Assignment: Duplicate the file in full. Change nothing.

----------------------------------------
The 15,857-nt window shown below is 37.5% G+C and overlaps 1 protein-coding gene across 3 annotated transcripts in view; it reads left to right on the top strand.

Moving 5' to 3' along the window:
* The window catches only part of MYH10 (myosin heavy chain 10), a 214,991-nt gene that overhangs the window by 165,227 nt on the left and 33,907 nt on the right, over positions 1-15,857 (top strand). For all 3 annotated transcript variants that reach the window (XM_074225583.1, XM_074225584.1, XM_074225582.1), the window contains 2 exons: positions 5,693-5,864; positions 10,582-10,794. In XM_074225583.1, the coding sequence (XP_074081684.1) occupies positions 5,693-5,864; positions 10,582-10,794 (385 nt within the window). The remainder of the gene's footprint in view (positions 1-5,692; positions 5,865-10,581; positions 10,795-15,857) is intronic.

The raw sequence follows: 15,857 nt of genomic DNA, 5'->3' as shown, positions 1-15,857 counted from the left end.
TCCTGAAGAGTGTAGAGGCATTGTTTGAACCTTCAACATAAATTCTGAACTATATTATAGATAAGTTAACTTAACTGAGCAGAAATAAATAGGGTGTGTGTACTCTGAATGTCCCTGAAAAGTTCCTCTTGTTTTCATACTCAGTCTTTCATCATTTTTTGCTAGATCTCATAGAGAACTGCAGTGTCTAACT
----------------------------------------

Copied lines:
The 15,857-nt window shown below is 37.5% G+C and overlaps 1 protein-coding gene across 3 annotated transcripts in view; it reads left to right on the top strand.

Moving 5' to 3' along the window:
* The window catches only part of MYH10 (myosin heavy chain 10), a 214,991-nt gene that overhangs the window by 165,227 nt on the left and 33,907 nt on the right, over positions 1-15,857 (top strand). For all 3 annotated transcript variants that reach the window (XM_074225583.1, XM_074225584.1, XM_074225582.1), the window contains 2 exons: positions 5,693-5,864; positions 10,582-10,794. In XM_074225583.1, the coding sequence (XP_074081684.1) occupies positions 5,693-5,864; positions 10,582-10,794 (385 nt within the window). The remainder of the gene's footprint in view (positions 1-5,692; positions 5,865-10,581; positions 10,795-15,857) is intronic.

The raw sequence follows: 15,857 nt of genomic DNA, 5'->3' as shown, positions 1-15,857 counted from the left end.
TCCTGAAGAGTGTAGAGGCATTGTTTGAACCTTCAACATAAATTCTGAACTATATTATAGATAAGTTAACTTAACTGAGCAGAAATAAATAGGGTGTGTGTACTCTGAATGTCCCTGAAAAGTTCCTCTTGTTTTCATACTCAGTCTTTCATCATTTTTTGCTAGATCTCATAGAGAACTGCAGTGTCTAACT